The only time they manage to have a whispered, covert conversation is on their walks back to the camp each night, where they are closely watched by the Senior Officer’s cruel assistant, who is tasked with overseeing them. These whispered exchanges slowly extend to brief opportunities to talk during the day, aided by the kindly housekeeper Greta, who also goes out of her way to see that both Isaac and Anna receive daily cups of hot coffee and as much fresh food as she can smuggle their way without it being noticed!
But the atmosphere is noticeably changing and the Germans are becoming desperate. The Becher’s young son Friedrich has arrived from his boarding school, with no idea as to why he’s been dispatched to this place – which is certainly not the home he’s used to! He literally has no inkling of where he is or of what’s going on around him. He is nothing more than a nuisance to his parents, who refuse to answer any of his questions other than to tell him he is not to speak to Isaac or Anna under any circumstances because they are evil Jews! But he misses his best friend Otto, and he’s bored. He naturally gravitates to the garden shed where Isaac works, inquisitive to see what he’s doing, and a warm, beautiful friendship quickly develops. By extension, so too does his friendship with Anna.
As the days continue, and Isaac discovers what seems to be a diary hidden in his shed, he and Anna read through the pages, dated from 1944 to 1945, initialled J.A.L. They wonder who this mysterious person could be and assume that he must be dead by now. And as they pore over the pages, clearly written as if to a loved one, they learn of the true horror of what is happening in Dachau – the place they return to every night. They always heard of the nightmarish atrocities that were taking place around them, but now they have it in front of their very own eyes, written down by someone who has seen it for himself … and what has become of him? Will they ever know?
This is riveting, if heartbreaking, reading. The diary that Isaac discovers is like a story within a story and adds an extra dimension to an already well-written book. The plot is character driven and each person has stand-out features. But for me, my favourite had to be Friedrich – a child caught up on the wrong side of something that he had absolutely no understanding of, with the added dimension of nobody being willing to explain it to him until it really was too late. I found there were echoes of The Boy In the Striped Pyjamas here. He remains haunted and damaged throughout his life. I would say that he too is a Holocaust Survivor. The author also draws a constant parallel between the beauty of the surroundings and the countryside, compared to the dark ugliness of what was happening inside the gates of the concentration camp.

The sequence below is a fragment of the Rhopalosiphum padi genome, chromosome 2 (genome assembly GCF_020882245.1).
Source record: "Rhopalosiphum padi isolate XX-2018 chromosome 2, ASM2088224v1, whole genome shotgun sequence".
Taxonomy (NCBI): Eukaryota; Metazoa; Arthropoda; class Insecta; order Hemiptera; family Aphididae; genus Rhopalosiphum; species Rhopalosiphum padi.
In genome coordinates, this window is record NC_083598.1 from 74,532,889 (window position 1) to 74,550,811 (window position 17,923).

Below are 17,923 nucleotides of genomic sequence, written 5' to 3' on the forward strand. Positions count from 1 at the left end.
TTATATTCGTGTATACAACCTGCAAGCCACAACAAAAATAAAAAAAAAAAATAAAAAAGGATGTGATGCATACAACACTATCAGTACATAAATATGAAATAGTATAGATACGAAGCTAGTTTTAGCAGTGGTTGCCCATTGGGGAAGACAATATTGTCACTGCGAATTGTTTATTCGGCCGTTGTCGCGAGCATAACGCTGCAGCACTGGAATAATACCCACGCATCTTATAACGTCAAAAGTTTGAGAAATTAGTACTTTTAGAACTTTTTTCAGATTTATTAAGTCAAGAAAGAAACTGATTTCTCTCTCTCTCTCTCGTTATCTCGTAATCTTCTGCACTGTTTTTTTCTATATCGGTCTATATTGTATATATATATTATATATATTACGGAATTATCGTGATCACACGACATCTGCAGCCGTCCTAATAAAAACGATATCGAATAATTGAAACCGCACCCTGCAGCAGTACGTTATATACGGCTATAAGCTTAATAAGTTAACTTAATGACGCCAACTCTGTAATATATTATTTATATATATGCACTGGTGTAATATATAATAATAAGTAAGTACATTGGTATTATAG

This is type of book that stays with you long after you’ve finished it, and I found myself wanted to know more about the characters it was based on – who were actual real-life individuals and who were pure fiction?
This is a 5-star read – but not for the faint-hearted as there are some very graphic descriptions of some particularly cruel atrocities performed by the Nazi’s. The worst part being not only that many were so willing to participate in these barbaric acts, but also the casual way in which many others just stood by and watched, and were then able to return home to wives and children – many of whom lived just outside the camp walls – as if they’d just spent a ‘normal’ day at work.
Many thanks to Bookouture for ensuring that stories like this are being shared. Even bigger thanks to the author, Carly Schabowski for writing stories like this so that people will read them and so that we can continue to have conversations about them!
A powerful Historical World War Two novel. An unforgettable novel of human kindness, What a emotional read inspired by a true story. The Watchmaker of Dachau is truly a haunting,heart wrenching story. There is hope, friendships, despair, tears, sadness and suspense as well as inspirational moments. In this terrible, atrocious time friendships were made along with the perseverance to survive. Well written, well researched....highly recommend you pick up this book. Thank you to NetGallery, Bookouture and author for the opportunity to read this book for my honest opinion. All opinions expressed are my own.
Told from multiple perspectives, The Watchmaker of Dachau is a well-written and moving novel set toward the end of WW II in 1945 Dachau concentration camp. The main characters are Isaac, a Jewish watchmaker who lives in the concentration camp and fixes things at the senior Nazi’s home during the day; and Anna, who lives in the concentration camp and performs housekeeping duties at the senior Nazi’s home during the day. The book is a good and quick read, and my only complaint would be that there were so many bit characters whose lives and stories were only touched upon.